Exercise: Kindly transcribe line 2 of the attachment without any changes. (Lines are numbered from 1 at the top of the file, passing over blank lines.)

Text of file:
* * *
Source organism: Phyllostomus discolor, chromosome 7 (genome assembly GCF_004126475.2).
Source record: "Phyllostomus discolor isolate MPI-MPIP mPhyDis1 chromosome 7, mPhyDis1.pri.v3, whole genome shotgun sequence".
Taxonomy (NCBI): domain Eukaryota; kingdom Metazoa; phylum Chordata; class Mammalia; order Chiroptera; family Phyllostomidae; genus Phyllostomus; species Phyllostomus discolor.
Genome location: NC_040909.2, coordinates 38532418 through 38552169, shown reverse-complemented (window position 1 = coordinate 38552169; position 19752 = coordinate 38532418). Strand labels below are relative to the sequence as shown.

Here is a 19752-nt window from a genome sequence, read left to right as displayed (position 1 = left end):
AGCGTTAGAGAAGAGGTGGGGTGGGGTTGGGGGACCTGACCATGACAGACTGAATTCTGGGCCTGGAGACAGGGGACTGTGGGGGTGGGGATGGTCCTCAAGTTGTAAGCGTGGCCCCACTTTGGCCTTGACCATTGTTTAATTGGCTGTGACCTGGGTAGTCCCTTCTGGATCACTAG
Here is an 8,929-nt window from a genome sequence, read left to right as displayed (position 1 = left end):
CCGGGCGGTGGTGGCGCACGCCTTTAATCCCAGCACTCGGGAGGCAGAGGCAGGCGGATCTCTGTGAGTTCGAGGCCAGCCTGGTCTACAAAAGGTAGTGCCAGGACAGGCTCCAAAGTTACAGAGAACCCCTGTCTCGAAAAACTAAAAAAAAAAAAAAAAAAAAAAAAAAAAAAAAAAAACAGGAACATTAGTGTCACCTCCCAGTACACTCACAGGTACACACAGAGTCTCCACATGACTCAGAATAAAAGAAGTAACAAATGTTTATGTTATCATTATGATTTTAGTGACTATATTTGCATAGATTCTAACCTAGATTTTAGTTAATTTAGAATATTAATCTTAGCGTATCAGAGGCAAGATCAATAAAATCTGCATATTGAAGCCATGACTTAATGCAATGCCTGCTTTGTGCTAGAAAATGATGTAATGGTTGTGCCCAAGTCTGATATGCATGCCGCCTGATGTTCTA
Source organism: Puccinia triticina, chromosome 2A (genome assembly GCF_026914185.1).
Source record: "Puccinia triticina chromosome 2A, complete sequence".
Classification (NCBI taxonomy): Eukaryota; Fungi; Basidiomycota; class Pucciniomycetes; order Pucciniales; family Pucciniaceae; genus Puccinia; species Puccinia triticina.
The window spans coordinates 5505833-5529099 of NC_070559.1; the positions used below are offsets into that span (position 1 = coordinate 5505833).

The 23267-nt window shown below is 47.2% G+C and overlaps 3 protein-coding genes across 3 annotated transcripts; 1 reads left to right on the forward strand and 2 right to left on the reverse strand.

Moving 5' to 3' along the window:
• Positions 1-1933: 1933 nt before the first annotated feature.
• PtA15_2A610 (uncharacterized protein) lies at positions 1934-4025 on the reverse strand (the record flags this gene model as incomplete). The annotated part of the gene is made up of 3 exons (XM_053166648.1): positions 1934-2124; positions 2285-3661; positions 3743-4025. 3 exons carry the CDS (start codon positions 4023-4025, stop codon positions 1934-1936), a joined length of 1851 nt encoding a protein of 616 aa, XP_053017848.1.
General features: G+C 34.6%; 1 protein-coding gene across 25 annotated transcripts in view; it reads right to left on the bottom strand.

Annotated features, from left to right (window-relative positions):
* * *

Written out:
Source record: "Phyllostomus discolor isolate MPI-MPIP mPhyDis1 chromosome 7, mPhyDis1.pri.v3, whole genome shotgun sequence".